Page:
In 22 states, you only need to buy liability coverage to have the minimum coverage. In 28 other states and Washington, D.C., drivers are also required to buy one of the following — or both — in order to meet their minimum insurance requirements:
- Personal injury protection/Medical payments: Covers your own medical bills (and those of your passengers) after a car crash, regardless of who is at fault.
- Uninsured motorist coverage: If the other driver in a crash is at fault but does not have liability coverage, uninsured motorist coverage pays for your medical and car repair bills.
Liability-only coverage is often defined by what it most notably lacks: collision and comprehensive coverage. Besides liability, these two coverages generally make up the largest portion of your car insurance bill.
- Collision coverage pays for damage to your car if you are at fault (or no one is at fault).
- Comprehensive coverage pays for damage caused by elements out of your control such as weather, animals or vandalism.
If a driver wants to protect their assets but does not have a valuable vehicle, they can opt for a high amount of liability insurance coverage without comprehensive and collision coverage. It often does not cost much more to raise your liability limits considerably.
Frequently asked questions
What is liability car insurance?
Liability car insurance is coverage that pays for damage to others when you're at fault in an accident. It includes coverage for bodily injuries as well as property damage. Liability coverage is required in nearly every state.
Should I get liability-only car insurance?
Liability-only car insurance only includes liability protection and no other optional coverages like comprehensive or collision. People with older, less expensive cars should consider getting liability-only car insurance instead of full coverage. Older cars are worth less than newer ones, so carrying comprehensive and collision has a lower maximum payout.
What is supplemental liability insurance for car rental?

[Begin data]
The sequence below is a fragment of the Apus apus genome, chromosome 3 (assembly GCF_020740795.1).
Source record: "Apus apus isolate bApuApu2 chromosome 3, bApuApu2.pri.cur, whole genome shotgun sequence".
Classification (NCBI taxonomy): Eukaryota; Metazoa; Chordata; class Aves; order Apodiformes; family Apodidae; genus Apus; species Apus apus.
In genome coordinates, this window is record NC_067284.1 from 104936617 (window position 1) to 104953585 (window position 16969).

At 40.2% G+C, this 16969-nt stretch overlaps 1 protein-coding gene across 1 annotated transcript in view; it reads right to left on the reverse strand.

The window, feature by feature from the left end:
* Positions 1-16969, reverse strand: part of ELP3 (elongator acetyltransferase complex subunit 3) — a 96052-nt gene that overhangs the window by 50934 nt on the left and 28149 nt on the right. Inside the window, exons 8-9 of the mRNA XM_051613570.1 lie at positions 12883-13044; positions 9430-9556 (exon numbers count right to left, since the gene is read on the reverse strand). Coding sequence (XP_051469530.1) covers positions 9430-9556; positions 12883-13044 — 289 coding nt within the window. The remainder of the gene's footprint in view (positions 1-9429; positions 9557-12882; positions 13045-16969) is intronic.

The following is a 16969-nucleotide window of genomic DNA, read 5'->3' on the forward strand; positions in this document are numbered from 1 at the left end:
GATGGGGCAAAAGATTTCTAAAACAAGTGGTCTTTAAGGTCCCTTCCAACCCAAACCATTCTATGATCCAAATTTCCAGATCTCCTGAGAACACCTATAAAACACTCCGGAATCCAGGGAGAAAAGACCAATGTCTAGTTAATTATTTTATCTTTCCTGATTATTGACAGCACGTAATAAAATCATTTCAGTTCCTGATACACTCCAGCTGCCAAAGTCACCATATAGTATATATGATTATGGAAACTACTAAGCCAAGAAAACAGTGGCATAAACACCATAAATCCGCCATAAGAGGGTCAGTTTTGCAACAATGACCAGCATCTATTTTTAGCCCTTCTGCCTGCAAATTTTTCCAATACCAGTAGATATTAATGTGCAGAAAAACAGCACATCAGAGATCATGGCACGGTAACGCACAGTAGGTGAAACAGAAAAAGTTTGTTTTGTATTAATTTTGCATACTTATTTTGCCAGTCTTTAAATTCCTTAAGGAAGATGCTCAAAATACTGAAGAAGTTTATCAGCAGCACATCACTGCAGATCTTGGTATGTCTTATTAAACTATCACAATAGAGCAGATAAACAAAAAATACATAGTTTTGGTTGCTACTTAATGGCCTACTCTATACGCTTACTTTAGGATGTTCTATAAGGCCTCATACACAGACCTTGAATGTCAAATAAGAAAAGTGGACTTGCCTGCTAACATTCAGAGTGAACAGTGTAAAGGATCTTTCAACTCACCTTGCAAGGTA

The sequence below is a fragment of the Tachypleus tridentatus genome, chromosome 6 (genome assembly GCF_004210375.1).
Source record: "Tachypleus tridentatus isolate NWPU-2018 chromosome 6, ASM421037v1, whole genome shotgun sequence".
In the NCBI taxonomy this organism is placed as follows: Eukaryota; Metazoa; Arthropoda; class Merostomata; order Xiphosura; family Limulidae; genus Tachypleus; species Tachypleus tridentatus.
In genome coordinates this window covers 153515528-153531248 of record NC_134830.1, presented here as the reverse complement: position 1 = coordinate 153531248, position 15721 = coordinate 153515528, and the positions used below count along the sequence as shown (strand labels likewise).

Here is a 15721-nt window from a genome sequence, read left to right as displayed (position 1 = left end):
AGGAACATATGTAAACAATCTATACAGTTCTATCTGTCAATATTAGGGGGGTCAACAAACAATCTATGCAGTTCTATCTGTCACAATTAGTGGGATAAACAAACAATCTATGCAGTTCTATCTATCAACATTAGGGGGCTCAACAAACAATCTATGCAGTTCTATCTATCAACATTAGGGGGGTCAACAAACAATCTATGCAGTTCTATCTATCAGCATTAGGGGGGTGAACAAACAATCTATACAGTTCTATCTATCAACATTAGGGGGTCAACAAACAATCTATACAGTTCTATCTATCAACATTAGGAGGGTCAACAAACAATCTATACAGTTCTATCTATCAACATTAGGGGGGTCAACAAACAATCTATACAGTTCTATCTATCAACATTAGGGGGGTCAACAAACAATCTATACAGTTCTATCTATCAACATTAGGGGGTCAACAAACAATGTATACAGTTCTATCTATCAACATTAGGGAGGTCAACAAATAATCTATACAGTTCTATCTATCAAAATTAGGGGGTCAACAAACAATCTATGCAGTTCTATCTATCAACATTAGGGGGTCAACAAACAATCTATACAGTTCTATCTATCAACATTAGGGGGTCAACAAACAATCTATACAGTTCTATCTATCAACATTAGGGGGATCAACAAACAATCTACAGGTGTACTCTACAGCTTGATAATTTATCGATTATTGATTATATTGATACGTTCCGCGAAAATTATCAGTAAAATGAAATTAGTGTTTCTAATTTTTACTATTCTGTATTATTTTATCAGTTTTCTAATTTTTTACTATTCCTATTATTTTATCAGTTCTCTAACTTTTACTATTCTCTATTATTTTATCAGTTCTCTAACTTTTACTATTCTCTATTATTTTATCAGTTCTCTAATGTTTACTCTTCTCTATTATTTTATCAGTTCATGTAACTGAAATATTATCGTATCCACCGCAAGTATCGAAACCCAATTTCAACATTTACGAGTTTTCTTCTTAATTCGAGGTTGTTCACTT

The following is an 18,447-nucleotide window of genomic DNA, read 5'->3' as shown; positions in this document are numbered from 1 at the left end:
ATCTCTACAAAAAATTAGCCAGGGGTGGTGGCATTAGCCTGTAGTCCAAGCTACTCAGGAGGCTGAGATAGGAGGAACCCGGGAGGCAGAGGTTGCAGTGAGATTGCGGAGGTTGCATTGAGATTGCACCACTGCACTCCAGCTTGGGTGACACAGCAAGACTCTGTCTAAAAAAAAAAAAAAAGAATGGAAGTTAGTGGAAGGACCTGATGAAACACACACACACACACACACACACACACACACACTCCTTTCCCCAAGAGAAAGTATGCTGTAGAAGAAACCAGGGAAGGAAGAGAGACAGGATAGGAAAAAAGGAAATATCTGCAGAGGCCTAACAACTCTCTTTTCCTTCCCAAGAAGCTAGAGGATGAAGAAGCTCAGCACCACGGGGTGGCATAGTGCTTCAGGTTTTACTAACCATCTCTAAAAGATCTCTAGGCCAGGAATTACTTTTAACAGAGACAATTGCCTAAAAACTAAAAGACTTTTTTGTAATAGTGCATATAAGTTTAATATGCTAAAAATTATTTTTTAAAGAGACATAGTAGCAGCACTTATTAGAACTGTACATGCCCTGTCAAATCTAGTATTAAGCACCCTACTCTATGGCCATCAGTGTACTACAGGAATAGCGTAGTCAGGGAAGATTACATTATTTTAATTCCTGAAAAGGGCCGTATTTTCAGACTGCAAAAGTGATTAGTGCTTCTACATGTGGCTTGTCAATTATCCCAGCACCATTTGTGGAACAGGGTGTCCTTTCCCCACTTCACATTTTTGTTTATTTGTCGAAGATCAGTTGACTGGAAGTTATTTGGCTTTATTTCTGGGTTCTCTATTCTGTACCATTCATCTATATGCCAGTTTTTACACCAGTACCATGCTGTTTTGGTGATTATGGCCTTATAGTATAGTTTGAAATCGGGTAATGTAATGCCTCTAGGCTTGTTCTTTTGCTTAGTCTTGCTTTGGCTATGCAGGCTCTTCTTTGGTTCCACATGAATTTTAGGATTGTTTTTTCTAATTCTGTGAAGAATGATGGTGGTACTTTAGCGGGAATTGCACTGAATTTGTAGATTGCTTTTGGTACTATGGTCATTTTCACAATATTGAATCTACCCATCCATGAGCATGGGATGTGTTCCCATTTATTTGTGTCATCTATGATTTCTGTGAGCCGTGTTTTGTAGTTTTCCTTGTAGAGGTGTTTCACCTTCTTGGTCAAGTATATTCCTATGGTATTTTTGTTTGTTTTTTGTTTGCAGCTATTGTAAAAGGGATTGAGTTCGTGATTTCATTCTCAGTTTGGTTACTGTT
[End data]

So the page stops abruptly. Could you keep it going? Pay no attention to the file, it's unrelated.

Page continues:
All cars on the road are required to have the legal minimum amount of liability car insurance, including rental cars — you'll get the legal minimum coverage automatically as part of your rental. You have the option to purchase supplemental liability coverage, which boosts your coverage beyond the legal minimum.
Who has the cheapest liability-only car insurance?
The cheapest widely available liability-only car insurance we found comes from Farm Bureau at $39 per month. USAA is cheaper but is not available to all drivers, while Auto-Owners, Erie and State Farm are all affordable options.
What if my car is totaled and I only have liability insurance?
If your car is totaled (the cost to repair it exceeds its value) or stolen and you only have liability insurance, you'll have to pay to replace your car yourself unless another driver was at fault. Liability insurance only pays for damage to other people's cars, not your own.
We calculated annual rates for liability insurance for all the insurance companies that offer policies in at least five states and for which data was available. These rates were for a 30-year-old driver with a clean driving history and standard driver characteristics.
To calculate the full coverage and liability-only insurance cost, ValuePenguin collected quotes from 37 insurers for a sample 30-year-old male who drove a 2015 Honda Civic EX. The driver was profiled as having average credit history.
For full coverage rates, we gave the driver coverage limits above any one state's minimum, along with uninsured and underinsured motorist bodily injury coverage, comprehensive and collision insurance. Our rates for liability-only policies represent the average cost of a policy that only meets a state's minimum required auto insurance coverage.
ValuePenguin's analysis used insurance rate data from Quadrant Information Services. These rates were publicly sourced from insurer filings and should be used for comparative purposes only — your own quotes may be different.